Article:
How The Federal Reserve Runs The Country

1581 words - 6 pages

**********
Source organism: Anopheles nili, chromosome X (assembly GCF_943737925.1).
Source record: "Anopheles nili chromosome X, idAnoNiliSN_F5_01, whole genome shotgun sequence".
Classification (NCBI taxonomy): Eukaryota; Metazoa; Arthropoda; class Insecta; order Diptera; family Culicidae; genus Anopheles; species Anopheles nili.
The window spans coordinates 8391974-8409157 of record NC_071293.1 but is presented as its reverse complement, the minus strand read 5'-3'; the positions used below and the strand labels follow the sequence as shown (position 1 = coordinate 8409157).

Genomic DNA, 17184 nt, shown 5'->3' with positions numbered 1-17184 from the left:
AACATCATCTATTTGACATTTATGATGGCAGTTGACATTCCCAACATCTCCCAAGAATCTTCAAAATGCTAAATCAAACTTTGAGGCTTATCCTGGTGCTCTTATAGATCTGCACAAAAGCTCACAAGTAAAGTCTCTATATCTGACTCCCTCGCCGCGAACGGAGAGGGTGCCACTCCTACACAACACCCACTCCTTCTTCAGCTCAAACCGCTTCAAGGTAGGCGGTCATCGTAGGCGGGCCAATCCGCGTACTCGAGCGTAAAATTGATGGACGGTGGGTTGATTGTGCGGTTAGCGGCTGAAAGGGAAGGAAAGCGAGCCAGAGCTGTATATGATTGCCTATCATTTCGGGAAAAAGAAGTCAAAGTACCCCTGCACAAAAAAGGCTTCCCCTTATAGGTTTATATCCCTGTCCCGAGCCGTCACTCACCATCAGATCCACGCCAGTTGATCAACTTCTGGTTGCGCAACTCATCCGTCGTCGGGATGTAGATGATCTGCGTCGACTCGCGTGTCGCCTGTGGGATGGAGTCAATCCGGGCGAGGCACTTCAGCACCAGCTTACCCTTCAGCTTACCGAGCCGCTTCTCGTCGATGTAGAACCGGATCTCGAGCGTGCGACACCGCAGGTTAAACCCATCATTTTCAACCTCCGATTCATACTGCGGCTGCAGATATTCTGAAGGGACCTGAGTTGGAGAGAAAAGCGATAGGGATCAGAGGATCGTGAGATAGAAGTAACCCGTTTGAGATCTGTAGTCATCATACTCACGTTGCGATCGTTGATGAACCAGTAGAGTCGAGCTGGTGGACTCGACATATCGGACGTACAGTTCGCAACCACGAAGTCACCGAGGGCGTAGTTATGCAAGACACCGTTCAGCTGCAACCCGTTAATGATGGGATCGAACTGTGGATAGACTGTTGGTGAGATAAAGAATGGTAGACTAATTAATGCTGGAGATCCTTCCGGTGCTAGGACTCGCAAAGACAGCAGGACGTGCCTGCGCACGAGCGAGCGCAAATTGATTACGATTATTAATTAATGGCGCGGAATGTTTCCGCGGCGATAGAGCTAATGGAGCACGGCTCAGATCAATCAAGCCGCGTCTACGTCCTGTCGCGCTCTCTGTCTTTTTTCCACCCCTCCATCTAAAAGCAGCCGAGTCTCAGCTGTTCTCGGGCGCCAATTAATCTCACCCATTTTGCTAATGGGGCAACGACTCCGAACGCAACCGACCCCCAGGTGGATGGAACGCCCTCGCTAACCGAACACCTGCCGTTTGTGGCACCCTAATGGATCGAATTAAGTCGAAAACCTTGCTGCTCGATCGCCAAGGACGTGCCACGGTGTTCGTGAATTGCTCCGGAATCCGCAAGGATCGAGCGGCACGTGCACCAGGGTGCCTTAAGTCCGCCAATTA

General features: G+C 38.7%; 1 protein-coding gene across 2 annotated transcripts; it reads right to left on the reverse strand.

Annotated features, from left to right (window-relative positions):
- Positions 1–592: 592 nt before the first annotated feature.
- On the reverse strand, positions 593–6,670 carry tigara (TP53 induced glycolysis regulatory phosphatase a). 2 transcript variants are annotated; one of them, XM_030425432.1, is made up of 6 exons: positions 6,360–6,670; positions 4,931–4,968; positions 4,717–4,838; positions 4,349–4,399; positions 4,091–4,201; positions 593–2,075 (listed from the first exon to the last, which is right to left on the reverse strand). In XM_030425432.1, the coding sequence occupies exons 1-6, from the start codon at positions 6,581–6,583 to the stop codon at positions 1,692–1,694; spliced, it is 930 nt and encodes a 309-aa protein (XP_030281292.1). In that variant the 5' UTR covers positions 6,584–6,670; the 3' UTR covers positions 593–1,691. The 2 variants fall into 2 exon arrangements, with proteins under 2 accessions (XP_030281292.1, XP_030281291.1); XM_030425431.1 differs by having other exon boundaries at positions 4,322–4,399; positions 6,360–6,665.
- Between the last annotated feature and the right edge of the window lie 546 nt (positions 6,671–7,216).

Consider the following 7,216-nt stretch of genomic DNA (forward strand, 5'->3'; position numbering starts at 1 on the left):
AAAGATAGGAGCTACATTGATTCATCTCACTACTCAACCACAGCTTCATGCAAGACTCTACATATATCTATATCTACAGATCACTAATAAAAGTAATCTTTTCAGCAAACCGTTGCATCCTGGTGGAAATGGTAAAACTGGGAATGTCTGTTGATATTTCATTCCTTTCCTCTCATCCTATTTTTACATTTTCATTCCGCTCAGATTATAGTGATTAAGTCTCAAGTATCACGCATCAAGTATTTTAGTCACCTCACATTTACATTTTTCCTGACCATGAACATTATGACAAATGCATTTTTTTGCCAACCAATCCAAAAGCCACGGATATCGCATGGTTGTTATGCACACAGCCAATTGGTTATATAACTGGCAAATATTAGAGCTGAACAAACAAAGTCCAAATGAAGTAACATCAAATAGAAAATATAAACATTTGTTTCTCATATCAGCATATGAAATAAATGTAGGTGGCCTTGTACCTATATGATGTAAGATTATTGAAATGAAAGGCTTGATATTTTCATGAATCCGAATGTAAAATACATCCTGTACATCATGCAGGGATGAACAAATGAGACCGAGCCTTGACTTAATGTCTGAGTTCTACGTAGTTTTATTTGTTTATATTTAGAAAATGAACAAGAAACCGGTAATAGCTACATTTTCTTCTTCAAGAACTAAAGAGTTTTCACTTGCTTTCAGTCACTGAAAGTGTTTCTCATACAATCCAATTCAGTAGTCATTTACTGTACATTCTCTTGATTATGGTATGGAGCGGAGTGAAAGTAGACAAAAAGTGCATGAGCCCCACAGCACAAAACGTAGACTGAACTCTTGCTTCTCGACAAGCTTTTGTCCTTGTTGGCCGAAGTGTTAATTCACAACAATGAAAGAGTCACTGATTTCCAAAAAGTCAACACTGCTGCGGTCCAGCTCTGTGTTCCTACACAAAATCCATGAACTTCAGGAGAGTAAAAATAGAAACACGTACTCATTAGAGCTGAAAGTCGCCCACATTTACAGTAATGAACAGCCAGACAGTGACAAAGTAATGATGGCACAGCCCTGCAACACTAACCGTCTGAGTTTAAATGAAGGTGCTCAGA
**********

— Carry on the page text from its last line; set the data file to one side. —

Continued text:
The Federal Reserve System (The Fed) is the central bank of the United States. It was created by congress by the passage of the Federal Reserve Act in 1913. The Federal Reserve System is composed of the Board of Governors (in Washington D.C.), and twelve regional Federal Reserve Banks located in major cities (New York, St. Louis, Boston, Philadelphia, Kansas City, Richmond, Chicago, San Francisco, Minneapolis, Atlanta, Dallas and Cleveland) throughout the United States. Today, the Federal Reserves duties fall into four different categories: 1.) conducting monetary policy; 2.) plays a major role in supervising and regulating banking institutions and protecting the rights of consumers in regards to credit rights; 3.) maintaining the overall stability of the financial system ; 4.) providing miscellaneous financial services to foreign and domestic financial institutions, the general public and the U.S. government. The Federal Reserve Bank derives its authority from congress and is considered to be independent due to the fact that its decisions do not have to be ratified by anyone in the executive or legislative branch of the government including the President. Income and expenditures of the Federal Reserve banks and the Board of Governors are not subject to the congressional appropriation process. The Fed's earnings come primarily from interest received on the Reserve Banks' holdings of U.S. government securities and from fees they charge depository institutions for providing services such as processing and clearing checks. Any net earnings are paid annually to the U.S. Treasury. In 2002 the Fed's net earnings equaled $24.49 billion. The Fed's actions have a significant effect on U.S. interest rates and, subsequently, on the stock, bond, and other financial markets.One of the most powerful tools that the Fed has to control inflation and keep the economy in check is the ability to increase or decrease the federal funds rate. "The Federal Reserve Act specifies that the FOMC should seek to promote effectively the goals of maximum employment, stable prices (inflation), and moderate long term interest rates. At each meeting the FOMC closely examines a number of indicators of current and prospective economic developments. Then, cognizant that its actions affect economic activity with a lag, it must decide whether to alter the federal funds rate. A decrease in the federal funds interest rates stimulates economic growth, but an excessively high level of economic activity can cause inflation pressures to build to a point that ultimately undermines the sustainability of an economic expansion. An increase in the federal funds rate will curb economic growth and help contain inflation pressures, and thus can promote the sustainability of an economic expansion, but to large an increase could retard economic growth too much. The committee's actions on interest rates are undertaken to achieve the maximum amount of economic growth consistent with price stability and...

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